I think the new generation of fast growing, venture-backed companies will mature and become the new corporates. This generation will remain private and therefore employee option holders will have millions of pounds in paper money, but no liquidity. We will see institutional funds looking to buy these shares as investors look for high yields and employees looking to materialise their share options. The buyout of employee shares will prove the value of receiving share options in early-stage companies and create success stories for the employee ownership industry. Balderton Capital (Venture Capital investor) has already announced a fund with the stated mission of buying secondary shares and options and I believe this is just the beginning. Also, I believe the administration and communication of all employee share plans will move from spreadsheets to online platforms, like Capdesk. It’s incredible how many mistakes are made due to the billions of pounds of shares and options currently managed through spreadsheets, emails and cheques.
What has been the most important development in employee share ownership during your career?
Venture funds insisting on creating option pools when investing in companies. It has become standard that investors demand companies to create option pools on 10 percent of share capital. The venture funds are cherry picking the future market leaders across industries and forcing them to share ownership with employees. It’s huge.
Which change to employee share plans legislation, in the UK or elsewhere, would you most like to see?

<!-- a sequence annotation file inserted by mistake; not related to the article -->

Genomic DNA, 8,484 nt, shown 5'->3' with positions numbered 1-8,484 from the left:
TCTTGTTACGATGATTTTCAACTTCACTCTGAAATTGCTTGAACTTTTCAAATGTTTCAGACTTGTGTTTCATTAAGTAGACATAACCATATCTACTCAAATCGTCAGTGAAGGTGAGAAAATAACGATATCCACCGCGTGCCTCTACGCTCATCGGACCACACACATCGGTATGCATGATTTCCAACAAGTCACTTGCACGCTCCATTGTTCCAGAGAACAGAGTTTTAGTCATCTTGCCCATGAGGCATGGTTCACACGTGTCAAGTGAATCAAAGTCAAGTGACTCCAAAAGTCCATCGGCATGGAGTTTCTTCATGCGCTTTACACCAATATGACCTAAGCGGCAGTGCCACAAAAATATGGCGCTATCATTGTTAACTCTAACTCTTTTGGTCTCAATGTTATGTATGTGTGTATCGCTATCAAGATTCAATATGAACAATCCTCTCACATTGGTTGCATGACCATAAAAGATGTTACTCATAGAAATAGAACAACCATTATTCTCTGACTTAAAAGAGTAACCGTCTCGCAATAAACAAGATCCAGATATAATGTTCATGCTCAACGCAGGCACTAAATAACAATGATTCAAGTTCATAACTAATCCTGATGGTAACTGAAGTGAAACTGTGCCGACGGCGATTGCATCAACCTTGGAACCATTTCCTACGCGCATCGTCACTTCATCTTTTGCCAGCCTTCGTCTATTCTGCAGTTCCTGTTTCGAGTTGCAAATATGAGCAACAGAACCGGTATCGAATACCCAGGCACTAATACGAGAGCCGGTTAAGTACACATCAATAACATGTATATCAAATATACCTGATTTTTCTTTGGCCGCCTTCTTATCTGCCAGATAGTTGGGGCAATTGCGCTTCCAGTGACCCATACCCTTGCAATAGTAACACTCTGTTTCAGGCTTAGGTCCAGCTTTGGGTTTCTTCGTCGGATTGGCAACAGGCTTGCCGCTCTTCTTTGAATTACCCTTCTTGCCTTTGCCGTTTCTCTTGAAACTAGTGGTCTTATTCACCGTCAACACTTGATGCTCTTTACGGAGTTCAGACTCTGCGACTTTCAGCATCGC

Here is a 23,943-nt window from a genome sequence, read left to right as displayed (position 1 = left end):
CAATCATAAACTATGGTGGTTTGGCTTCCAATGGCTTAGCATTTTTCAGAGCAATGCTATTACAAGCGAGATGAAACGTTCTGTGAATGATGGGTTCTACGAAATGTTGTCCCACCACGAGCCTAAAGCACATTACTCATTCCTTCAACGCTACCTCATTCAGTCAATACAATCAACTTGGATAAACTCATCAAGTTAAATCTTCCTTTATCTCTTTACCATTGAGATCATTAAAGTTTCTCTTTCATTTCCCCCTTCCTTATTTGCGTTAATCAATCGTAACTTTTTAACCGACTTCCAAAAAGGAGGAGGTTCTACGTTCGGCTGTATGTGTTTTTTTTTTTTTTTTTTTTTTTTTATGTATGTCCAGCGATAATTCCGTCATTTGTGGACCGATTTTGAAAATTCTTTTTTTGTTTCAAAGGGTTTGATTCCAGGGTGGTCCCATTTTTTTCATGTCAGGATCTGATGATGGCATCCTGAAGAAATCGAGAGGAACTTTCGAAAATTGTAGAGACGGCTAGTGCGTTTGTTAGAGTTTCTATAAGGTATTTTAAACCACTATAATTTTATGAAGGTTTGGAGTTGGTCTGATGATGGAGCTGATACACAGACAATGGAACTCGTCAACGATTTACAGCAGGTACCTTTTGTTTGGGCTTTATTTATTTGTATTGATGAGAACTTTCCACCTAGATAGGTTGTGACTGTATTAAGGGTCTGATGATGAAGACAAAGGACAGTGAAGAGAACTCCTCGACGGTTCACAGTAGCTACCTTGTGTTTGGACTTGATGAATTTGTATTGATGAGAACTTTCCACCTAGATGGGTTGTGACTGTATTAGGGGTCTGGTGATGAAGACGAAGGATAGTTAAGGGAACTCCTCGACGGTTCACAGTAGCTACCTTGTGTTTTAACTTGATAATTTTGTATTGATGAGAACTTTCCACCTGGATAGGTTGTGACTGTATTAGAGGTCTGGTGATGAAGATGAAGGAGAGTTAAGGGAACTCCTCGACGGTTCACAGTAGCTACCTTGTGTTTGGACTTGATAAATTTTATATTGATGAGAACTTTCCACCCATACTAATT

My wish is for Europe to make a pan-European tax agreement on options and shares. As an example it makes no sense to use phantom shares in Germany, warrants in Sweden and options in the UK. Let’s all agree on simple similar solutions and adopt those unanimously. That would make it so much easier for companies to attract talent and scale across the continent.
What is your idea of perfect happiness?
Continuously achieving chaos and peace at the same time.
What is your most marked characteristic?
My high energy level, speed talking and constantly pacing around when on the phone.
What do you consider your greatest achievement?
In Capdesk we have convinced many sceptic companies to create employee share plans. No longer could they blame high administration costs. It’s incredible to positively impact so many employees through technology. My greatest achievement is all the employees who are now co-owners thanks to Capdesk.
What historical figure do you most identify with?
Miguel de Cervantes. Serving in the army, getting shot three times and losing an arm. Then joining another battle only to be captured by pirates for five years. When finally returning to Spain, he is imprisoned twice due to bankruptcy. Despite all of the above he has the humour to begin writing the story of Don Quixote from inside his prison cell. A story of a delusional nobleman who sets out on a knight errant fighting windmills, sheep and farmers. The book became one of the most important works in history. Most people would be scarred for life and in deep depression, but Cervantes manages to write one of the most humorous stories of all time. I strive very much to be like Cervantes – an eternal optimist despite the worst of situations. Building a company is like continuously hitting your head against a wall. Building a successful company is enjoying hitting your head against a wall.
What’s your favourite book?
The 13 ½ Lives of Captain Bluebear. A Bluebear having lived 27 lives but only remembering 13 ½. Raised by mini-pirates in the fantasy world of Zamonia. Written by the German cartoonist Walter Moers. What’s not to like.
Who are your heroes in real life?
My parents for having raised me, my (very) energetic twin brother and sister for travelling the world while remaining self-employed.